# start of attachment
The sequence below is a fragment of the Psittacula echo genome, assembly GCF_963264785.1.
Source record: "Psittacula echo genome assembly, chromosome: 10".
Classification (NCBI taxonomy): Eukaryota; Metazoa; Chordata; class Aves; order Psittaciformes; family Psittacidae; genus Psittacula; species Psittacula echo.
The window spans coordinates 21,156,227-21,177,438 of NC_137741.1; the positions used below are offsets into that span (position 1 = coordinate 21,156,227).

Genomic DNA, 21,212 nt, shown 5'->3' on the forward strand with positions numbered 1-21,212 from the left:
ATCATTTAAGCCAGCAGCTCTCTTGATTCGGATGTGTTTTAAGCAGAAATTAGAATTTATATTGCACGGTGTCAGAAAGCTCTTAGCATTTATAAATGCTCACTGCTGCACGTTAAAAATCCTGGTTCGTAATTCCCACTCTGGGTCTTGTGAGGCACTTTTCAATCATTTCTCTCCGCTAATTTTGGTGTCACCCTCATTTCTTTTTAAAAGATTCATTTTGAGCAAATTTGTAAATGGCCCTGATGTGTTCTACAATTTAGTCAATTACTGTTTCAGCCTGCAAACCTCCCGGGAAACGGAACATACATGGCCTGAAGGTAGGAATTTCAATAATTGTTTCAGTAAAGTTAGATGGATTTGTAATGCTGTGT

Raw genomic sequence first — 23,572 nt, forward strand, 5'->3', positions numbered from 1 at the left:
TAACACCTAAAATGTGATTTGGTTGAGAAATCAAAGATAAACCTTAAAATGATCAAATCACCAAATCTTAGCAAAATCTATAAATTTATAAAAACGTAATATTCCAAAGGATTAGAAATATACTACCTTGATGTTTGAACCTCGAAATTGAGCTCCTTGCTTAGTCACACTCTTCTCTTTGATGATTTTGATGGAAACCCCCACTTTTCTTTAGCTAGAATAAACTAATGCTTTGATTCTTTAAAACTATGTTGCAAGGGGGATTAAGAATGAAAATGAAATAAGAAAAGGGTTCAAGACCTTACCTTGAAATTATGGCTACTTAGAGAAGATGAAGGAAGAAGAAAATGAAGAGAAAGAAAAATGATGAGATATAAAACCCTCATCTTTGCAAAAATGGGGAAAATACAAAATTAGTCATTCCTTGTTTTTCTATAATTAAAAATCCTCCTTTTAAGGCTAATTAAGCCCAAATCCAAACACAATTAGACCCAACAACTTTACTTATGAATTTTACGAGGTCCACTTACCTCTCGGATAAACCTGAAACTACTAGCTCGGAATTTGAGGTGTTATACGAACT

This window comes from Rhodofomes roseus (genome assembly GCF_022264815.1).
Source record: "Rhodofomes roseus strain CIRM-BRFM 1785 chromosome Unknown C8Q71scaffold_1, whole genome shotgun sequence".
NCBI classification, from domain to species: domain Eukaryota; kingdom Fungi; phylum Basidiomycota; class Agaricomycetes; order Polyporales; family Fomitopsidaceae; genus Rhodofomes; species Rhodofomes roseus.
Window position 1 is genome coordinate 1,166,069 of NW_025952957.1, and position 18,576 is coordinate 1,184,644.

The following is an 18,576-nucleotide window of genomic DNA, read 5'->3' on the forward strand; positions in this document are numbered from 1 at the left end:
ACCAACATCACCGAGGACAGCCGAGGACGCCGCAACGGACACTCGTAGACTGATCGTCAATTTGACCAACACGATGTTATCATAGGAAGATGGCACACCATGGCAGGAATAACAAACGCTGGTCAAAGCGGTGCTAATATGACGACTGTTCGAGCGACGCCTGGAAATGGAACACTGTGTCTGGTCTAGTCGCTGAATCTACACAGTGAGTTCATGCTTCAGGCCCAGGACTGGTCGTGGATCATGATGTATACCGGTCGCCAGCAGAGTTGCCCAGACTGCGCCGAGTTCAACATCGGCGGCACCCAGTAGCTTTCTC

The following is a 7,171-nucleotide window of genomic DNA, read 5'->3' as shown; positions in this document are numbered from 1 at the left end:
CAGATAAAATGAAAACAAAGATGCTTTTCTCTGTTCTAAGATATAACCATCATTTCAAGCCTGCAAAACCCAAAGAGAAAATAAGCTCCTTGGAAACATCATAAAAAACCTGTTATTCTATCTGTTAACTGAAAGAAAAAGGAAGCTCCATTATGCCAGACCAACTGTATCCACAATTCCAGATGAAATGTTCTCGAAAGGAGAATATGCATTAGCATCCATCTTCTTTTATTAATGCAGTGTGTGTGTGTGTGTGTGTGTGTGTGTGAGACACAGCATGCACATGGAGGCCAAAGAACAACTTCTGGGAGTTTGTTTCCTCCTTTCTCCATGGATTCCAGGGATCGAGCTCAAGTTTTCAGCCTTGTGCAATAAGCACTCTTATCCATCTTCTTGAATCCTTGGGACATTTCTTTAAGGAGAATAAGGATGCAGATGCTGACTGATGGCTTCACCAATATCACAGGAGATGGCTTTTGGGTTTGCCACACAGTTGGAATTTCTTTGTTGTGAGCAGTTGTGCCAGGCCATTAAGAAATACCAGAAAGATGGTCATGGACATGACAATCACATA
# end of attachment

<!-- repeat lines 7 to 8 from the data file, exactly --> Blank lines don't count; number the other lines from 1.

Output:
Raw genomic sequence first — 23,572 nt, forward strand, 5'->3', positions numbered from 1 at the left:
TAACACCTAAAATGTGATTTGGTTGAGAAATCAAAGATAAACCTTAAAATGATCAAATCACCAAATCTTAGCAAAATCTATAAATTTATAAAAACGTAATATTCCAAAGGATTAGAAATATACTACCTTGATGTTTGAACCTCGAAATTGAGCTCCTTGCTTAGTCACACTCTTCTCTTTGATGATTTTGATGGAAACCCCCACTTTTCTTTAGCTAGAATAAACTAATGCTTTGATTCTTTAAAACTATGTTGCAAGGGGGATTAAGAATGAAAATGAAATAAGAAAAGGGTTCAAGACCTTACCTTGAAATTATGGCTACTTAGAGAAGATGAAGGAAGAAGAAAATGAAGAGAAAGAAAAATGATGAGATATAAAACCCTCATCTTTGCAAAAATGGGGAAAATACAAAATTAGTCATTCCTTGTTTTTCTATAATTAAAAATCCTCCTTTTAAGGCTAATTAAGCCCAAATCCAAACACAATTAGACCCAACAACTTTACTTATGAATTTTACGAGGTCCACTTACCTCTCGGATAAACCTGAAACTACTAGCTCGGAATTTGAGGTGTTATACGAACT